What happens if you were accused of a crime and want to be released? You may have a chance through something known as bail, which is being released from prison in exchange for money. If you have been accused and you attend all of your court hearings, the good news is that you can receive back your bail money. However, you may find that bail is forfeited the moment you miss a court hearing – so make sure that you are able to make every single one!
When Bail is Not an Option
In some cases, you may not have the opportunity to make bail for your crimes or will see a higher paying than other criminals. The specific amount that you will have to pay honestly varies from court to court, and is influenced by a number of factors. Some of these factors include the seriousness of the crime, your past criminal record, the likelihood that you will flee the area to avoid trial, and your financial resources. However, you have some protections, as the Eighth Amendment bars excessive bail fines and makes bail reasonable to some extent.
However, there are many cases in which a defendant may not be able to apply for bail. What happens if you have made threats or assaulted someone and you could still be a threat to that person? You may not have the opportunity. Some of the reasons why you may be held without bail include the following:
- Believed to be a threat or danger to the community
- Has a chance of avoiding trial by fleeing
- Being charged with a serious or violent crime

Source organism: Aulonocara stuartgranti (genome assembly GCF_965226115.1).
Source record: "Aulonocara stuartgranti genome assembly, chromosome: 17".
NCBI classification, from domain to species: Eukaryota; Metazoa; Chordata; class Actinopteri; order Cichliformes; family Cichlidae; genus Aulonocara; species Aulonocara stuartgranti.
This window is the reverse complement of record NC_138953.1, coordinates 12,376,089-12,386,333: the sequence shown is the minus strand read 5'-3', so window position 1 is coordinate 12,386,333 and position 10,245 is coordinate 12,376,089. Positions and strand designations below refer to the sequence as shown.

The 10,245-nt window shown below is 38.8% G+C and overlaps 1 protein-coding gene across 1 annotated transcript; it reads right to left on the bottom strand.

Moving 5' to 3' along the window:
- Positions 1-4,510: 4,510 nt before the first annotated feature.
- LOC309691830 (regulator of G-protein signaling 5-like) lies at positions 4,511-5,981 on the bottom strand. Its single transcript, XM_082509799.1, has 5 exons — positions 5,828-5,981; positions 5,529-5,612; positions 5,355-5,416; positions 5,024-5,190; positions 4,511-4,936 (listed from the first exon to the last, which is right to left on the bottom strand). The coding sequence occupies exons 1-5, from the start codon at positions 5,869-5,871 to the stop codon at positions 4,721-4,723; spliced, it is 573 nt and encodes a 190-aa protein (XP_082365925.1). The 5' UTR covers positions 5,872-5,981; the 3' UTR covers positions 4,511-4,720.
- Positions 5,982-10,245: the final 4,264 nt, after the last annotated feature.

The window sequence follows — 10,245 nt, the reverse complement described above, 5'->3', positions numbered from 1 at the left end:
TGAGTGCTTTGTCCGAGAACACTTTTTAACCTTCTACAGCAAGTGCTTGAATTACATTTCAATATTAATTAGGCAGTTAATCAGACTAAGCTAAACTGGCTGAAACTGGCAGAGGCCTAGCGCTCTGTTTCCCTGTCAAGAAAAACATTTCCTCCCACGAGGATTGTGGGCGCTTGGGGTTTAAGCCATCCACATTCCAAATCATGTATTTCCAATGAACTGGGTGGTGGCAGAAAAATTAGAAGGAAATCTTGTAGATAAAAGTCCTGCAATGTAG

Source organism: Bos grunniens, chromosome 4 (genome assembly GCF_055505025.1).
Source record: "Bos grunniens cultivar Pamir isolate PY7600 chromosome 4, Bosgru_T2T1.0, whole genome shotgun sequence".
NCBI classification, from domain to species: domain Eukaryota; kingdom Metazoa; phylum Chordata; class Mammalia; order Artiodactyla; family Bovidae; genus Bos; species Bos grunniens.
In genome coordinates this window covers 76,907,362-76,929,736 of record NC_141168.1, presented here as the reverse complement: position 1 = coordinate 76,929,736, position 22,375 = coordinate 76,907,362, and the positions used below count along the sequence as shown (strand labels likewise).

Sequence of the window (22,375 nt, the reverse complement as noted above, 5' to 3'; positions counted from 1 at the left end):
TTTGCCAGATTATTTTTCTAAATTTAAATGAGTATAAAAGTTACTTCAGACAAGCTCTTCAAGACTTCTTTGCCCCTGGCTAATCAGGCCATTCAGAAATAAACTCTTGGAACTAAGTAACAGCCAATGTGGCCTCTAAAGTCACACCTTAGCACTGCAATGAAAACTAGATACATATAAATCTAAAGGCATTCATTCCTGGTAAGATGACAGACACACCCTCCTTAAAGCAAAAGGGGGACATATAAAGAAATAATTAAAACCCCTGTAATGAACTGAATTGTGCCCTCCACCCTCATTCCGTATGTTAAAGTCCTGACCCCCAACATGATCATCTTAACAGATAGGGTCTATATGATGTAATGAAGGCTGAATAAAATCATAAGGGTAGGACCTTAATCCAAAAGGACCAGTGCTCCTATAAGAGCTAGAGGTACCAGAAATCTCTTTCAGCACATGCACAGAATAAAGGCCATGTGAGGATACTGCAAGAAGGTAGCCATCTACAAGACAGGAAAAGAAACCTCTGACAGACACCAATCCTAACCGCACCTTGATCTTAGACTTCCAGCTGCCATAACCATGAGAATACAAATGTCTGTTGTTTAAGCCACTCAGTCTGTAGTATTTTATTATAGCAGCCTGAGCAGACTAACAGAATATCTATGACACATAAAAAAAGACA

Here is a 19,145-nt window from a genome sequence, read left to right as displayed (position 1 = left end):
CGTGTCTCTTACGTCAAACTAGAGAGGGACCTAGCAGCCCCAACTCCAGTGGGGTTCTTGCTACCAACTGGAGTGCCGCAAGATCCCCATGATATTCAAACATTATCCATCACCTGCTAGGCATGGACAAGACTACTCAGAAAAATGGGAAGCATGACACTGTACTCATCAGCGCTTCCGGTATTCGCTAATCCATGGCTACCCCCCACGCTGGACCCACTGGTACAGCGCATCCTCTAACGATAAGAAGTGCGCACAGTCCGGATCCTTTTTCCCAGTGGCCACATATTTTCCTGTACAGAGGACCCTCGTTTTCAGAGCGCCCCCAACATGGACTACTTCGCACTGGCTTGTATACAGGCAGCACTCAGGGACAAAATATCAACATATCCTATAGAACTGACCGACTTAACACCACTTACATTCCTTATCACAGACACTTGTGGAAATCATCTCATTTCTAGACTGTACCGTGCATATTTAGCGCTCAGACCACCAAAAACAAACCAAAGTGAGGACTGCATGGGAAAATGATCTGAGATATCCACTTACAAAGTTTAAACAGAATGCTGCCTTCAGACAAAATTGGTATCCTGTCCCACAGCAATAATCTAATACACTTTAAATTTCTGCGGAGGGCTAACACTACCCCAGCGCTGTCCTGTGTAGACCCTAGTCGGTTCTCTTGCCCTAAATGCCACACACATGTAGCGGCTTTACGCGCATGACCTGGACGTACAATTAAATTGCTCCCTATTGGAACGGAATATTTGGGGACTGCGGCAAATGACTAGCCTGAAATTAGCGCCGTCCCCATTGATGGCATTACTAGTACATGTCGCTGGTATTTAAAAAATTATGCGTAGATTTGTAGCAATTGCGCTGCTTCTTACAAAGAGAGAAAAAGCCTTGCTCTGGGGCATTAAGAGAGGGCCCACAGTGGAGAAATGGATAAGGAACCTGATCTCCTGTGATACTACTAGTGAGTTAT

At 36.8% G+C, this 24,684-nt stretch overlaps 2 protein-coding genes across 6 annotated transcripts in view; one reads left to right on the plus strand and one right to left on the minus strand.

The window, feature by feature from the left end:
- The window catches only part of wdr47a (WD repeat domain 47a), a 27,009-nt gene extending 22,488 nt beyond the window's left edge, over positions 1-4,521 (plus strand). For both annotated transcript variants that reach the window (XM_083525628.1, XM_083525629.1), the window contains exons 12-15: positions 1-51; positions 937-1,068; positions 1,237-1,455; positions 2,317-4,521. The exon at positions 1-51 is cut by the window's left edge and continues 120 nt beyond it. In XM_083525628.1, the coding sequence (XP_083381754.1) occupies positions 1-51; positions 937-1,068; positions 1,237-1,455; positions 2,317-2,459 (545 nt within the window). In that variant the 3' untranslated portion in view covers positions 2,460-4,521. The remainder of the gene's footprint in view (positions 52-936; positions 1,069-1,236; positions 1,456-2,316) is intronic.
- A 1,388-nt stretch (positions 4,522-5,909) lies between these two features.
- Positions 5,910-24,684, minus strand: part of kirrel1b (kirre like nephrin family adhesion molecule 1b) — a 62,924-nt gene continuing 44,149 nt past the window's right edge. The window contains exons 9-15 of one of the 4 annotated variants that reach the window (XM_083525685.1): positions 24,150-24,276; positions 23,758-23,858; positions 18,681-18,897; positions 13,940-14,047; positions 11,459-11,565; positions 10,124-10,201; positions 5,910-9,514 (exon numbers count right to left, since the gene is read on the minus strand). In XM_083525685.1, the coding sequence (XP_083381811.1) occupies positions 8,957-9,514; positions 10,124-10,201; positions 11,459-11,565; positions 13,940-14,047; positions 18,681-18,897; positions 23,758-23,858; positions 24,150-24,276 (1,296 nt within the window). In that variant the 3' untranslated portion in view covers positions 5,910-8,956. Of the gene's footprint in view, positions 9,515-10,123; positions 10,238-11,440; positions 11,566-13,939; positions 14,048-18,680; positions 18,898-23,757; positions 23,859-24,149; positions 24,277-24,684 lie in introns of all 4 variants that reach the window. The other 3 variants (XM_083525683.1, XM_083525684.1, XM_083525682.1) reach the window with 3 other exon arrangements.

- Being charged with a crime punishable by life in prison or death
- Being charged with a specific drug-related crime
- Having a reason to obstruct justice
- Being a repeat felony offender
If you are being held on any sort of bail, you have the right to be brought into court every 30 days. This, however, is every 15 days if you are a juvenile. You should note that this does not mean that you can only be held for 30 days without bail. You can actually be held without bail for as long as it takes to complete your case. If there have been circumstances in your case that warrant it, your attorney will help you readdress the issue of bail to get you the answer you have been waiting for.
Setting Bail: Is it for me?
You may wonder if the bail process is for you, depending on the circumstances surrounding your case. Even though there are Eighth Amendment rights to an affordable cost of bail, judges will still sometimes use excessively high bail amounts to prohibit an arrested individual from getting out of jail. If you think that it fits your financial situation and that you have the ability to make it work depending on your crime, you can speak to your lawyer about options.
Call us today at The Law Office of Peter Blair for more information on bail and when it is right for you. We are here for you throughout the entire process.